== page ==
Women: We Could Learn from Our Men

I am sure you have already seen these clips before. The first is the real thing, the second is a parody. Women are asked to describe themselves and focus on their weaknesses. Men are asked to do the same thing and overplay their strengths. While both offer an unbalanced self-image, I think we women have something to learn from our beloved male counterparts. A little self-love could do us some good.

A friend sent me both these clips a couple weeks ago, I watched and laughed (and cried) and then moved on. However, the messages stuck with me. Out at dinner with friends, a girlfriend and I noticed how our husbands like to talk themselves up, “I’m great at… One of my strengths is…” We laughed because we never go around giving lists of our positive qualities to each other.

Maybe we should start.

 

 

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15 thoughts on “Women: We Could Learn from Our Men

  1. kingmidget says:

    Fascinating. I have a problem with him having drawn Brad Pitt and George Clooney in response to a couple of the men. That he did that suggests he had a point to prove rather than doing something that honestly represented what the men were saying, even if the men were obnoxious about it.
    Here’s what I have told a good friend and what I think everybody should do. When you look in the mirror, look at yourself through the eyes of the one who loves you the most. It’s that simple. See yourself as your lover sees you.

    • oliviaobryon says:

      Oh yeah, the second one is totally an exaggerated spoof, just hits on something real– most men seem better at pointing out their strengths. I like that idea though, of looking at yourself the way someone who loves you does.

      • kingmidget says:

        I suppose I should have figured it out. Problem is that’s how a lot of men are, I guess. Loved the “kind of a white Denzel Washington” one. Um, yeah, OK.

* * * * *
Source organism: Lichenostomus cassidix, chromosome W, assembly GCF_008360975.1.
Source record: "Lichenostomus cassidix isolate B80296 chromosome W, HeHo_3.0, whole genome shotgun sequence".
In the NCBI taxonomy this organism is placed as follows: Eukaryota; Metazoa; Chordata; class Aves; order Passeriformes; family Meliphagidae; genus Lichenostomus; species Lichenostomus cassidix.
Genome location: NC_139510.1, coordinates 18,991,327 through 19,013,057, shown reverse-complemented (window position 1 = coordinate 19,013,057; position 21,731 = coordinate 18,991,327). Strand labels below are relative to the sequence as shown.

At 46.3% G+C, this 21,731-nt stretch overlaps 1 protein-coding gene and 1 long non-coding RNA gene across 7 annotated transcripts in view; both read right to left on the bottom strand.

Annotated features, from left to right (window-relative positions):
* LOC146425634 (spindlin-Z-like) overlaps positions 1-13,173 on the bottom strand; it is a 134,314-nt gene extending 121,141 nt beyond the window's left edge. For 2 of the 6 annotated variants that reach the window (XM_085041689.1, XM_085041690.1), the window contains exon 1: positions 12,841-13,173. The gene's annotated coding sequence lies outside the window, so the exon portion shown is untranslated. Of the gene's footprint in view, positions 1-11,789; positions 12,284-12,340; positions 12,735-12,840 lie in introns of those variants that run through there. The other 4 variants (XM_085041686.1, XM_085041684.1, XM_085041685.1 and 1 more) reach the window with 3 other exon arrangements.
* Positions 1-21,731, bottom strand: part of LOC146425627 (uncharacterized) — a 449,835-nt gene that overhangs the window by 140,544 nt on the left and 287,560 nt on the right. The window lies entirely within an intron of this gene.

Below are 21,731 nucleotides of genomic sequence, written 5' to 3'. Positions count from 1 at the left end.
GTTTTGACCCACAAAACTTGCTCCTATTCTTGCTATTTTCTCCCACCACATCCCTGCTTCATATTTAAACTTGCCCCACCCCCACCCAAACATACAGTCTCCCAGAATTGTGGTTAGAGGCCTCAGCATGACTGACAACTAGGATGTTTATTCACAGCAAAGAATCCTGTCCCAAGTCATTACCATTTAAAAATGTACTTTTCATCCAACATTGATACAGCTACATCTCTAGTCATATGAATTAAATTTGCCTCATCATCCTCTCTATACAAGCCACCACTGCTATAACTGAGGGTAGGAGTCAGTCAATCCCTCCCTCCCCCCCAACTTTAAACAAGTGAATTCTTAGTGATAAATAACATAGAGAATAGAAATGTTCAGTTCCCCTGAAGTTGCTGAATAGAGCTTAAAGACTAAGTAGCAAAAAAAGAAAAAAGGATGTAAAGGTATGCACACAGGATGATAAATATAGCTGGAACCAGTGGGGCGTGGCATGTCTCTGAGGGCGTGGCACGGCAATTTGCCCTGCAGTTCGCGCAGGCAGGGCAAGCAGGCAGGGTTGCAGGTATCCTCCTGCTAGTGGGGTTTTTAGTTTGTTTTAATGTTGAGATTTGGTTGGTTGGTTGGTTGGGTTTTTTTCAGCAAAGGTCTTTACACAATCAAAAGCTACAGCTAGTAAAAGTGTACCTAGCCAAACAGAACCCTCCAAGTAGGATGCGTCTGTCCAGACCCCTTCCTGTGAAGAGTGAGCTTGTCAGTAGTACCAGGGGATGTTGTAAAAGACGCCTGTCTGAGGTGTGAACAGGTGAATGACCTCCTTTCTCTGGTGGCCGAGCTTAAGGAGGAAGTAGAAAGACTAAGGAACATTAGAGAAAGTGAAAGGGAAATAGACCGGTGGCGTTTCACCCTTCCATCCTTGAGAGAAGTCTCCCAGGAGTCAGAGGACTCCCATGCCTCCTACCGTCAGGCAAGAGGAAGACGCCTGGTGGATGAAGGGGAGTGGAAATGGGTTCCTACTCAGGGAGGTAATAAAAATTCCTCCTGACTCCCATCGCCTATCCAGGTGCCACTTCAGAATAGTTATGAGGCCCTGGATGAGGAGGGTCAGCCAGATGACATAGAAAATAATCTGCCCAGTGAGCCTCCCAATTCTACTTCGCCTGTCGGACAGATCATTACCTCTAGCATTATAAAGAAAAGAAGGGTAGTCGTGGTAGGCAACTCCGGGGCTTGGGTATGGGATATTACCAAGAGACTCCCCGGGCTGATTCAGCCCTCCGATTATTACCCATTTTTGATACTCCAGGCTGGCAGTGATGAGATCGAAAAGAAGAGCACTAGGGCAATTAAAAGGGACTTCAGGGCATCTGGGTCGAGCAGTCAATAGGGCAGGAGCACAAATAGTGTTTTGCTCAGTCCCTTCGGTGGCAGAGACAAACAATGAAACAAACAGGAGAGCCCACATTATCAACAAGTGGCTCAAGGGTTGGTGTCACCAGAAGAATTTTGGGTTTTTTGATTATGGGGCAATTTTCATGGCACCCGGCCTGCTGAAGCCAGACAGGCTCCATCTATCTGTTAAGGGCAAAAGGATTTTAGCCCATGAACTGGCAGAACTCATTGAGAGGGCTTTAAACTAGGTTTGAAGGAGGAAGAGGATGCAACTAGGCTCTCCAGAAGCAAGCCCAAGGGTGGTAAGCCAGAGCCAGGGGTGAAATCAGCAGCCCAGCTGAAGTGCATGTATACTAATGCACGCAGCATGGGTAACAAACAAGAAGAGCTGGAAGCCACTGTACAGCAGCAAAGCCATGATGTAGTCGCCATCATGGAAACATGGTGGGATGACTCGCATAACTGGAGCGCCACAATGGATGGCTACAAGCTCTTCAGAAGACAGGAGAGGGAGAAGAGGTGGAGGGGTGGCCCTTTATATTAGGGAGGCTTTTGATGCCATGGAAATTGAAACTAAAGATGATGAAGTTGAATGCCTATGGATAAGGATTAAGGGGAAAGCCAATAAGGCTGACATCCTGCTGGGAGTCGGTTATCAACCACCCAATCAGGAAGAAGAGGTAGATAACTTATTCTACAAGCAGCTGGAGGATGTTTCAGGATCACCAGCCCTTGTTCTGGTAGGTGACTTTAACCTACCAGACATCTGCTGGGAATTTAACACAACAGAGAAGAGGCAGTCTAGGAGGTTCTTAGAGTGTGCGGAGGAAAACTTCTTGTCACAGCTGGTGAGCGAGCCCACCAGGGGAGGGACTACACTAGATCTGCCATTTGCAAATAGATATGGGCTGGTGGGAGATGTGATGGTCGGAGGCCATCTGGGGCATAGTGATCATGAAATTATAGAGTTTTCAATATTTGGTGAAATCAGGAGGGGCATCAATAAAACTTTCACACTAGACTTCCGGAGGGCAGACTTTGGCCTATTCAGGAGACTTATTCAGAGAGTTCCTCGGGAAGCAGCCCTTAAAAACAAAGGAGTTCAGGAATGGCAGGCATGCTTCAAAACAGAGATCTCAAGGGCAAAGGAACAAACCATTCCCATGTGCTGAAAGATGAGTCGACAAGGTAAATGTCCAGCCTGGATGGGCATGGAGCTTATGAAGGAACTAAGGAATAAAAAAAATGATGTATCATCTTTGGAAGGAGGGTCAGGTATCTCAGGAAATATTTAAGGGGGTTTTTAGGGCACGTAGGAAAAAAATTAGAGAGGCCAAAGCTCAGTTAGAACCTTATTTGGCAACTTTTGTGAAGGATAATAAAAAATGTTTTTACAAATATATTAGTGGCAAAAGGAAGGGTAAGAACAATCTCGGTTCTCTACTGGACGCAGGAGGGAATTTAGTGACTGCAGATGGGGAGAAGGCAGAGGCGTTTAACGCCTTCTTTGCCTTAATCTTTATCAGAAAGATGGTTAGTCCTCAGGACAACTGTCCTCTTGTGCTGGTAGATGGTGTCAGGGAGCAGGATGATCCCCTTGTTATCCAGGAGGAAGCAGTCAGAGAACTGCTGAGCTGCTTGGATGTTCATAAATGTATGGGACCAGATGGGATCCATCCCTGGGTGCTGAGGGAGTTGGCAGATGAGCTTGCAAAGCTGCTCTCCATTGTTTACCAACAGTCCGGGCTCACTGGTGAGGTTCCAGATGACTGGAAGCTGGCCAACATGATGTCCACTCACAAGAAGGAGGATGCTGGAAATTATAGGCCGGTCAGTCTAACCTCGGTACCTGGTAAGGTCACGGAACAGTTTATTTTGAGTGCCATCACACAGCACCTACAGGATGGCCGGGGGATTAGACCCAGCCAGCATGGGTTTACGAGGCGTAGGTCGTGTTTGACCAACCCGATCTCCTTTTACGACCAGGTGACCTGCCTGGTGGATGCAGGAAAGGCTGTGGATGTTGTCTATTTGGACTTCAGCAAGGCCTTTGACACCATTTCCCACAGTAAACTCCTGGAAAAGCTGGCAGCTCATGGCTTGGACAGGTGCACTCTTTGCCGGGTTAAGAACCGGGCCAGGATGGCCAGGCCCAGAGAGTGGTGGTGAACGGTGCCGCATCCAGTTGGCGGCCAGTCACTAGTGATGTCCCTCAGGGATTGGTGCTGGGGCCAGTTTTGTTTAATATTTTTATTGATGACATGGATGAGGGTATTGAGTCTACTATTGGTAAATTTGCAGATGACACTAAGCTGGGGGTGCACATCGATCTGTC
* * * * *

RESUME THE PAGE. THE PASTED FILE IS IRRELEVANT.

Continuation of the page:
• oliviaobryon says:

        Lol, so true, which is why I keep thinking of it when I’m out with men… I often think, wow, did you really just say that? But, then again, I admire self-assurance in the right dose.

      • kingmidget says:

        Maybe it’s a generational thing, but I can’t imagine sitting around with any of my male friends and having conversations like that. I don’t recall having them when I was that age either.

      • oliviaobryon says:

        I think a lot if it is done in jest, but even so, women don’t seem to joke around that way. To be fair, it’s not like it dominates the conversations or has been done obnoxiously, I just notice men point out their strengths more often than women now that I’m tuned into it. And, the more I think about it, the more often I think it is used to make comparisons, “I’m actually great at ___ but not at___.” Interesting to think about.

  2. jeffo says:

    Very interesting, and very sad. The spoof was quite funny, except that one of the ‘ugly’ sketches looked kind of like me!

  3. Ruth says:

    Women are often socialized to be self-deprecating, which is tiresome, unless you are really funny. Men are often socialized to be self-aggrandizing–just as tiresome. It’s hard to hit that balance, but I’ve noticed the most self-confident people I know (of both genders) enjoy complimenting others.

    • oliviaobryon says:

      Yes, I’m completely with you– true self-worth is evident in how we treat (and compliment) others. That said, I think we might have to practice talking kindly about ourselves to erase all that self-deprecation!

      • jeffo says:

        A while back, I came upon a blog post or short article written by a woman. She talked about how she caught herself looking at herself in the mirror, trying on clothes, etc., and frowning, grumping, complaining about how bad she looked–in front of her daughter. She wrote about how important it is to demonstrate self-appreciation, for lack of a better word. Not only could it make her feel better about herself, but it would model a more positive behavior for her daughter.

        This is not to absolve men, who can be ridiculously judgmental (and ridiculously verbal about it), but she thought it might help in some way. I wish I could find it now.

      • oliviaobryon says:

        I read the same post and loved it! It’s so true that we model how to think of ourselves… We can’t expect girls to like the way they look if they hear us complaining all the time. That was a great post– I wish I remembered where it came from, too.

      • oliviaobryon says:

        PS. You won’t believe this– the same article I was thinking of was just rerun and posted to FB without me even looking for it: http://offbeatfamilies.com/2012/11/telling-daughters-im-beautiful

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